In this analysis, I conclude Gregor was a monster. However, Kafka’s The Metamorphosis has many layers. Just as in my first reading, Gregor can be read as a victim of unpleasant situation and his family’s abuse of him. He can also be conceived as a depressed character who has struggled to keep up with the pace of the world and feels so helpless that he believes he is a worthless vermin. In that perspective, Gregor’s family appears as cold-hearted monsters, who never try to understand Gregor. It’s astonishing that the characters of The Metamorphosis can sometimes be white, sometimes black, and sometimes grey!

[Note: The quotes included in the article are from The Metamorphosis and Other Stories, (Trans. Donna Fried), Barnes and Noble Classic, 2003. Bold parts of quotes are for emphasis.]

I got stuck (Is it a good sign?)

I was thinking about it every time I had some leisure. I had discovered a “mind-blowing” way to convert my short story “Leave Me Alone” into a novel. I had worked about eight chapters within a month. These chapters would end the first part and I was ready to move into the crucial second part. Then I suddenly felt I needed a prologue. A chapter apart from the rest of the story that would create suspense. (It already had some suspense. I was trying to mix some spices.) That prologue introduced me to the major problem in my plot: how was my heroine doing what she was doing?

I had worked out the “why” and I had thought I knew “how” but things got complicated. I was teleporting her to places where I wanted her to be, and she was doing things the way I wanted in an unnatural way. My story is not a fantasy. It’s a contemporary psychological thriller. No way was I going to introduce myself opening doors for her (I feel this would make a good sci-fi!), and neither was I going to let anything happen just like that. So, why the plot hole?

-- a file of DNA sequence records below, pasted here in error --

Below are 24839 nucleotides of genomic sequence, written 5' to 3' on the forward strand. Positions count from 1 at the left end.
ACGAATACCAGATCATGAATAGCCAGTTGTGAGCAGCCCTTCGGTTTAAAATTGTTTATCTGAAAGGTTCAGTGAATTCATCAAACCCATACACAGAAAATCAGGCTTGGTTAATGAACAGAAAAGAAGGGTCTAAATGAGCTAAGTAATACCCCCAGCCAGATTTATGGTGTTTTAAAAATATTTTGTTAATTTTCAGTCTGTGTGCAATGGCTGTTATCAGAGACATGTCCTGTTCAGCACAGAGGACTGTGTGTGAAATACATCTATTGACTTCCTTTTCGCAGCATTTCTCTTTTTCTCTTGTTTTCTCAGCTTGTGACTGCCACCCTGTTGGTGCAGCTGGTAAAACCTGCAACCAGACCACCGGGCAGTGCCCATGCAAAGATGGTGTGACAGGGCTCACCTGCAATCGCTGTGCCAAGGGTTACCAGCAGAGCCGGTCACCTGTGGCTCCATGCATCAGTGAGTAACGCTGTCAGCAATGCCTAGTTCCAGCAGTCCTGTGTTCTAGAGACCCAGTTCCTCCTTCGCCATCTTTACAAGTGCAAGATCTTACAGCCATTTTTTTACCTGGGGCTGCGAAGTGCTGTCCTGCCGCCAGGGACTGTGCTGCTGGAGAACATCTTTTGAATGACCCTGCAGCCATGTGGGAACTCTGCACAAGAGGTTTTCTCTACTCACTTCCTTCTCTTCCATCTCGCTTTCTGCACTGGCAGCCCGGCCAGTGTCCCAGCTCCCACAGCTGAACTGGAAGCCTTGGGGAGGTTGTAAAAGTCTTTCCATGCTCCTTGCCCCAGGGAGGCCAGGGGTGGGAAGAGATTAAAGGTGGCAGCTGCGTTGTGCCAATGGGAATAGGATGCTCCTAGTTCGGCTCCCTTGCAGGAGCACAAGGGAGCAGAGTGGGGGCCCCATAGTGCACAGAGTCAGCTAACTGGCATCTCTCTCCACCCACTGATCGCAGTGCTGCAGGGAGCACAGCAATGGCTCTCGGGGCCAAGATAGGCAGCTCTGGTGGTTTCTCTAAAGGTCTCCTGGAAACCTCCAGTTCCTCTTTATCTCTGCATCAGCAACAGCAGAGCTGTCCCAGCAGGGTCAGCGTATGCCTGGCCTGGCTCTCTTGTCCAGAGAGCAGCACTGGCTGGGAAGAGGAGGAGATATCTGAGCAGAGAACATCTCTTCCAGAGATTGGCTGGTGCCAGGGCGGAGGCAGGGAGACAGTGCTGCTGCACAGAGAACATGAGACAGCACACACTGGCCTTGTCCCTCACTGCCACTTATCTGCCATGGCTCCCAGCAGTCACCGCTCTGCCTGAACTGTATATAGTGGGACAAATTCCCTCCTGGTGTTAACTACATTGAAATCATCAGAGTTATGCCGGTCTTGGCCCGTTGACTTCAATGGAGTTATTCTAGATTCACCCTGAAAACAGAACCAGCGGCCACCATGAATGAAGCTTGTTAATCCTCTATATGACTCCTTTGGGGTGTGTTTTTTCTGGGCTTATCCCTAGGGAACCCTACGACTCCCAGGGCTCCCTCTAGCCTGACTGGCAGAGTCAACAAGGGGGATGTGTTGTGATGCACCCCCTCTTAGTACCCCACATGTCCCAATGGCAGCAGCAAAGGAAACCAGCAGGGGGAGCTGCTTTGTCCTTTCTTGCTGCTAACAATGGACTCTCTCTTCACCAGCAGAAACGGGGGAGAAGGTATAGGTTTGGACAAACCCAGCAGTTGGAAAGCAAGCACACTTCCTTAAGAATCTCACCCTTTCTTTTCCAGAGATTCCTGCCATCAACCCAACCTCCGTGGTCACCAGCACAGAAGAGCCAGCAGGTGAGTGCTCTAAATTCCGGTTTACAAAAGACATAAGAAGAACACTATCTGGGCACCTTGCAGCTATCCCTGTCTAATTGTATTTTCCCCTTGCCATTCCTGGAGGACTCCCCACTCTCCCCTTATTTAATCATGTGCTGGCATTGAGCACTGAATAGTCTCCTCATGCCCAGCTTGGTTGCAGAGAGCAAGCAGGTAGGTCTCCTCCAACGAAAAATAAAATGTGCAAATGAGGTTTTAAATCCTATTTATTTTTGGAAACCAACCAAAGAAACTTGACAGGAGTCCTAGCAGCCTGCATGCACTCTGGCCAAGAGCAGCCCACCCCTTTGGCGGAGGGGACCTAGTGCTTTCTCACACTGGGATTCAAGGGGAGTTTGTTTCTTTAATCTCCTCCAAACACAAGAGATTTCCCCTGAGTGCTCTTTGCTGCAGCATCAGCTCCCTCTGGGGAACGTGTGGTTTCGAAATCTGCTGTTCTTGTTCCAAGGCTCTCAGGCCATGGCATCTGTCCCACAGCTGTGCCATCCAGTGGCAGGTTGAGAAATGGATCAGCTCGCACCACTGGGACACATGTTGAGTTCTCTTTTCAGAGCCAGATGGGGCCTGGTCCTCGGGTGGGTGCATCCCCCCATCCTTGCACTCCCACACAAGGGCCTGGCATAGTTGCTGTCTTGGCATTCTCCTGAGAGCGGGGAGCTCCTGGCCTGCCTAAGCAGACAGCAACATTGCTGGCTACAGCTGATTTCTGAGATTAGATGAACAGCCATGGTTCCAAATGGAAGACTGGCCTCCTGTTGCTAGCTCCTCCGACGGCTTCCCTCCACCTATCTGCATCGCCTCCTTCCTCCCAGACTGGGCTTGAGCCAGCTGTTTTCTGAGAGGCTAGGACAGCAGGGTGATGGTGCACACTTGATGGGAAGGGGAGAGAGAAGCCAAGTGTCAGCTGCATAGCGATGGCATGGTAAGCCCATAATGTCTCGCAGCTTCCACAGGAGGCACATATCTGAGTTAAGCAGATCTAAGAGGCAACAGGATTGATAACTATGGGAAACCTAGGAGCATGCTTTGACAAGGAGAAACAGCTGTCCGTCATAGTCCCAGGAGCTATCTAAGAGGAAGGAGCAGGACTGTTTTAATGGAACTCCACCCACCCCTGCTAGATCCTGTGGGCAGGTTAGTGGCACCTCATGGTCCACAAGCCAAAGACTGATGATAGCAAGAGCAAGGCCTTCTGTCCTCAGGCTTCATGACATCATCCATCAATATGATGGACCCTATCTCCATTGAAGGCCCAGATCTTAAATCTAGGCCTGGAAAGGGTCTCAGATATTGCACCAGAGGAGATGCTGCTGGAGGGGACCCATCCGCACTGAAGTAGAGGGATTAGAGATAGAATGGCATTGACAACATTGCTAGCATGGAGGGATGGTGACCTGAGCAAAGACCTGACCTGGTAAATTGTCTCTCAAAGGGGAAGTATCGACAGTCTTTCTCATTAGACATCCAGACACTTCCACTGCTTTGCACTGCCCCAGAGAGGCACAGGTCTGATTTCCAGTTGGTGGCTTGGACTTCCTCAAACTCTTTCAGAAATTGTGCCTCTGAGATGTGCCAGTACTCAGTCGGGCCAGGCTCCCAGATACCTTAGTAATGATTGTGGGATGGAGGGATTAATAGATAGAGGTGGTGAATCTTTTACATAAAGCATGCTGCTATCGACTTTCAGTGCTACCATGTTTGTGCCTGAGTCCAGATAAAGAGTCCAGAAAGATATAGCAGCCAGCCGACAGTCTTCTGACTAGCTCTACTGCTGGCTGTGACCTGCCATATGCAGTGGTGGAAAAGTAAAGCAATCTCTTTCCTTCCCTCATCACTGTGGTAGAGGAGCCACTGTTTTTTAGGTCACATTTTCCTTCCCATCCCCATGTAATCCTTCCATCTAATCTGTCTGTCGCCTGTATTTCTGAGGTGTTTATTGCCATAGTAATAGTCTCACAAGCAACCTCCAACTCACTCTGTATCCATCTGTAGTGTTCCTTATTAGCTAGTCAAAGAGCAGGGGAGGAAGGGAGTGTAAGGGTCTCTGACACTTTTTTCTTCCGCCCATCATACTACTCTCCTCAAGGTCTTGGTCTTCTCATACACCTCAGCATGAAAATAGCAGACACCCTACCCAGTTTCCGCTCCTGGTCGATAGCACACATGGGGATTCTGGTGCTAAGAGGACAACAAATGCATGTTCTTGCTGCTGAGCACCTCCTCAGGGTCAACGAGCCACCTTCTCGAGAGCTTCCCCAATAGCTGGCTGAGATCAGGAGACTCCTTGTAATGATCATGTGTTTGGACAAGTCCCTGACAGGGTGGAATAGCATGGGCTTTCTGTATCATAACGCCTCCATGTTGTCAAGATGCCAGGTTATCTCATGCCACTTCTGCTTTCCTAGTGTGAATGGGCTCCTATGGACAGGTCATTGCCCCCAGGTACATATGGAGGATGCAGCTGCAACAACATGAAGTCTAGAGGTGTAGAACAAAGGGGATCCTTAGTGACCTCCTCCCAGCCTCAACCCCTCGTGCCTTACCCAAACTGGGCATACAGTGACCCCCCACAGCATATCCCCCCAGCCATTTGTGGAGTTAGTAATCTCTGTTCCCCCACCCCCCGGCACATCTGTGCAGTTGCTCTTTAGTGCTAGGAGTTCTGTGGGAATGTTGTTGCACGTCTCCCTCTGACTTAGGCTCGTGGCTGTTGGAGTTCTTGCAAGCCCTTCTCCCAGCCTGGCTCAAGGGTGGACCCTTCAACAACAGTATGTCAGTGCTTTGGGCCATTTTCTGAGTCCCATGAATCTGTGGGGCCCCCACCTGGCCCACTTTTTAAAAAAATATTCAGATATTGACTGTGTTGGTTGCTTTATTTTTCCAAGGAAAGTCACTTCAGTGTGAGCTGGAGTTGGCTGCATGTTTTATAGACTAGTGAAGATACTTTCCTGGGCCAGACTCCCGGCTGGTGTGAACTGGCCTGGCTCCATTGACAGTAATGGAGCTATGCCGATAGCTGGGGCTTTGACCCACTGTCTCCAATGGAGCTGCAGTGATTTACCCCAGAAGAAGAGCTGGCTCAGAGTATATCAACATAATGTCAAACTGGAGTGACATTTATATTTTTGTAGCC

I don’t know. Maybe, I planned in the wrong manner. Perhaps the changes I had brought about in the prologue rang the bells. Whatever it was, I believe, was for the best! How would I make others believe in an unbelievable story? I’ve stalled it until I find a solution.

***

I felt an itch. Actually, I’d been thinking about it for a few days now. I had linked “Quest” with “Leave Me Alone”, and the latter with “The Peacemaker” (I have built its concept but not written a word yet. Or, can I say it’s first chapter is already in “Leave Me Alone”, just in another POV?). So, because there was a link, I was thinking of completing “Quest”.

The biggest problem in this rewriting was that my old computer is dead and until it’s repaired I had no access to the “latest” version I created about last year. Or, so I thought. Then I searched my phone. I found the original version (Thank God!). I checked Google Docs. There were eight chapters each of last two versions. Now the problem is: I first need to sort out which “doc” belongs to which version. Then I need to compile and (probably) rewrite.

This rewrite is going to be fun. I have a guide. I have versions in third person and in first person. I need to decide what to use now. I have events in different orders. I might have to reorder, delete and add. I have written four or five versions of “Quest” already. I must make it my final. The solution for the plot problem I had discovered last year, is going to make it interesting. But the biggest challenge is to stand out as the self-proclaimed genius! (After sorting out the problems, I had called myself a “genius”. Damn, that’s a crown I cannot handle!)